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    The navigation data of the Amundsen scientific expeditions between 2003 and 2019 were recorded with the Position and Orientation Systems for Marine Vessels (POS-MV) and C-Nav Differential Global Navigation Satellite System (DGNSS) Precise Point Positioning systems. Two sets of controlled data are provided for each year of expedition. The first set is at time intervals of seconds for every day of the cruise and the second set is at 15 minute intervals. The data consist of Latitude, Longitude, Heading, Roll, Pitch, Heave, Track, Speed and Global Positioning System (GPS) sources at the second time intervals. The vessel's tracks in .kml (Google Earth format) were derived from the 15 minute time intervals dataset and are also provided. Research programs participating in the Amundsen expeditions between 2003 and 2017 were CASES, ArcticNet, IPY-CFL, Solas, Geotraces, Malina, IOL and BP, Jamstec, Netcare, Weston, BREA, iBO and GreenEdge.

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    The data set is composed of raw files recorded with the Kongsberg Maritime SX90 long-range, low frequency (20-30 kHz) fisheries sonar during the CCGS Amundsen 2013 summer expedition in the Eastern Canadian Arctic. The sonar transducer is lowered 2.5 feet below the hull through a gate-valve. The cylindrical 256-elements transducer allows both a horizontal and a vertical sound transmission, and the omni-directional (horizontal) sonar beam can be tilted from +10 to -60 degrees to scan a large portion of the water column. The raw acoustic data were saved onto an external drive and print screens of interesting targets (fish schools) were recorded.

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    The CTD data was obtained during the 2007-2008 ArcticNet scientific cruise #0806. The data were collected from September 5 to 25, 2008, aboard the CCGS Amundsen. There were 83 casts, associated to 44 oceanographic stations, in the Baffin Bay area. The following parameters were measured: temperature, conductivity and pressure (with a Sea-Bird SBE-9plus), dissolved oxygen (Sea-Bird SBE-43), pH (Sea-Bird SBE-18-I), fluorescence (Seapoint chlorophyll fluorometer), nitrate concentration (Satlantic MBARI-ISUS 5T), transmittance (Wetlabs C-Star transmissometer), light intensity (PAR; Biospherical Instruments QCP2300) and surface light intensity (sPAR; Biospherical Instruments QCP2200). Quality control procedures were applied to the data. Data are available on the Polar Data Catalogue and at the Marine Environmental Data Service (MEDS) of Fisheries and Oceans Canada.

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    Data were mainly collected from the CCGS Amundsen (2015 to 2019) and from the William-Kennedy (2019). An Agassiz trawl (1.5 m width × 0.7 m height, cod end of 0.5 cm mesh size) was towed on the seabed at a speed of 1.5-2 knots for 3 to 5 minutes to survey epibenthic species diversity, abundance, and biomass. Retrieved samples were washed with seawater in a sieve (2 mm mesh), and organisms were sorted and identified to the lowest taxonomical level possible. Each taxon was counted, and biomass was measured. A box corer was deployed to quantitatively sample diversity, abundance, and biomass of endobenthic organisms (macrobenthos > 0.5 mm). After retrieval of the box corer, a subsample of 0.125 m2 area and 12-15 cm depth was collected and passed through a 0.5 mm mesh sieve to separate sediment from endofauna. Organisms were immediately preserved in a 4% buffered formaldehyde solution for further taxonomical identification in the laboratory.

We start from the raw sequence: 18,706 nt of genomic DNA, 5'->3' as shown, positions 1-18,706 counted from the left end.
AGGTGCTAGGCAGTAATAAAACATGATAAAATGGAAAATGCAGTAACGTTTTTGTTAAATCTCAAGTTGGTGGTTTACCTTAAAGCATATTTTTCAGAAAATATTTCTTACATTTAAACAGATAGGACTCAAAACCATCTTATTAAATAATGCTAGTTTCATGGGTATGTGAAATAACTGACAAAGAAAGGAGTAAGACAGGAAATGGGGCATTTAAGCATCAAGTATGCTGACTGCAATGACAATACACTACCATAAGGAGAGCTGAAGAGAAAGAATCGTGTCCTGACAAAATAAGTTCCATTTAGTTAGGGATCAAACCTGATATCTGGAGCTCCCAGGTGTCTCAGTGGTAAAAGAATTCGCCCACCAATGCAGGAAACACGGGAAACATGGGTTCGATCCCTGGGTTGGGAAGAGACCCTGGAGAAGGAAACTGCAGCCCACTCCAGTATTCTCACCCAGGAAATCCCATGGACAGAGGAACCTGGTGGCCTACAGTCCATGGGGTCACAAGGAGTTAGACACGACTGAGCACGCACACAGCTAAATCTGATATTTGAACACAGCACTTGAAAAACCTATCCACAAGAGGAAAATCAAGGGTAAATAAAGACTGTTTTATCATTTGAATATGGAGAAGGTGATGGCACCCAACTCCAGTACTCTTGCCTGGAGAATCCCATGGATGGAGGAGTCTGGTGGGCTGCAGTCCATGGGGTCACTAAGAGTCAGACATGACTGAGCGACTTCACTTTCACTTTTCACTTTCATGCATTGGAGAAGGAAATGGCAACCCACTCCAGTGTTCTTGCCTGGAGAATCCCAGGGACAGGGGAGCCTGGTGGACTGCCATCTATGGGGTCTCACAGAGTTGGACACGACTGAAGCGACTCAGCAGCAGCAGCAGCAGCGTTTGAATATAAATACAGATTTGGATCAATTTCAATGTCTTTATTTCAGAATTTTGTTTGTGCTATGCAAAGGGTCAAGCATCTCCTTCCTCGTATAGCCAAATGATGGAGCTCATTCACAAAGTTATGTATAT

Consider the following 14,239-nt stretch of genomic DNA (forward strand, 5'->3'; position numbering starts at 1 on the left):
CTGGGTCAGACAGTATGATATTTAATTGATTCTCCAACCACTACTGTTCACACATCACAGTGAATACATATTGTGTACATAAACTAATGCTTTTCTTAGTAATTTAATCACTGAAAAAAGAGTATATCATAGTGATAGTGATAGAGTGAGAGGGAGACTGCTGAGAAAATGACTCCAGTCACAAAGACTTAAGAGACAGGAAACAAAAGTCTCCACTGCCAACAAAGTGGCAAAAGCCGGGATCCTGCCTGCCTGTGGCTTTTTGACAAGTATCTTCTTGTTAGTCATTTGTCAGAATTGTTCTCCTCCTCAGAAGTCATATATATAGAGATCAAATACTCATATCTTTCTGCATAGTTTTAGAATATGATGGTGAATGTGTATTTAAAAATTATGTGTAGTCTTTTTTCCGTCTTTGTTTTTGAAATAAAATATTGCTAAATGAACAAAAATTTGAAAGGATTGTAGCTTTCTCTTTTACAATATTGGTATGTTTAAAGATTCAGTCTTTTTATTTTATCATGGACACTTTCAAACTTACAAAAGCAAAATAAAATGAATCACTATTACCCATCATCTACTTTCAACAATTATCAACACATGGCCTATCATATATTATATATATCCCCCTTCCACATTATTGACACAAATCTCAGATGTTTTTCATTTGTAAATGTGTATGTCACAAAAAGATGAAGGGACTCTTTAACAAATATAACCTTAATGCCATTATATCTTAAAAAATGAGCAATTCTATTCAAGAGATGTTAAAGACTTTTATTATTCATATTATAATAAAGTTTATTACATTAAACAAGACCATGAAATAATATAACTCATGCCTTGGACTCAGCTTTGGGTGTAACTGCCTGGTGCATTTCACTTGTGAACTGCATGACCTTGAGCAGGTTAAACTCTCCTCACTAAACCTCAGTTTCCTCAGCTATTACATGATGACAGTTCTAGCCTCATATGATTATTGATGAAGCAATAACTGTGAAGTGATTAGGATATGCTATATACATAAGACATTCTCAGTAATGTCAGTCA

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    Processed atmospheric ceiling heights were recorded from a CT25K ceilometer. The instrument was mounted on the CCGS Amundsen icebreaker on the port side directly behind the ship's wheelhouse. Data were collected during transit, set transects, 24-hour stations, and multi-day drift stations. The instrument was running continuously during the IPY-CFL project, with only minor interruptions for maintenance activities.

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    During the ArcticNet annual cruises of the research icebreaker CCGS Amundsen, characteristics of the surface sea water (temperature, salinity, dissolved CO2 and O2) are monitored in conjunction with properties of the near-surface atmosphere (basic meteorological elements, incident radiation, CO2 concentration) to observe the relationship between the surface microclimate and the air-sea exchange, with particular interest in CO2. Central to this integrated dataset is an under-way sea water pCO2 system (General Oceanics 8050) attached to the ship's clean water intake. The following variables were measured continuously and logged at 1 minute intervals: pCO2sw (LI7000 gas analyzer); equilibrator water temperature; conductivity; pH; and, dissolved O2.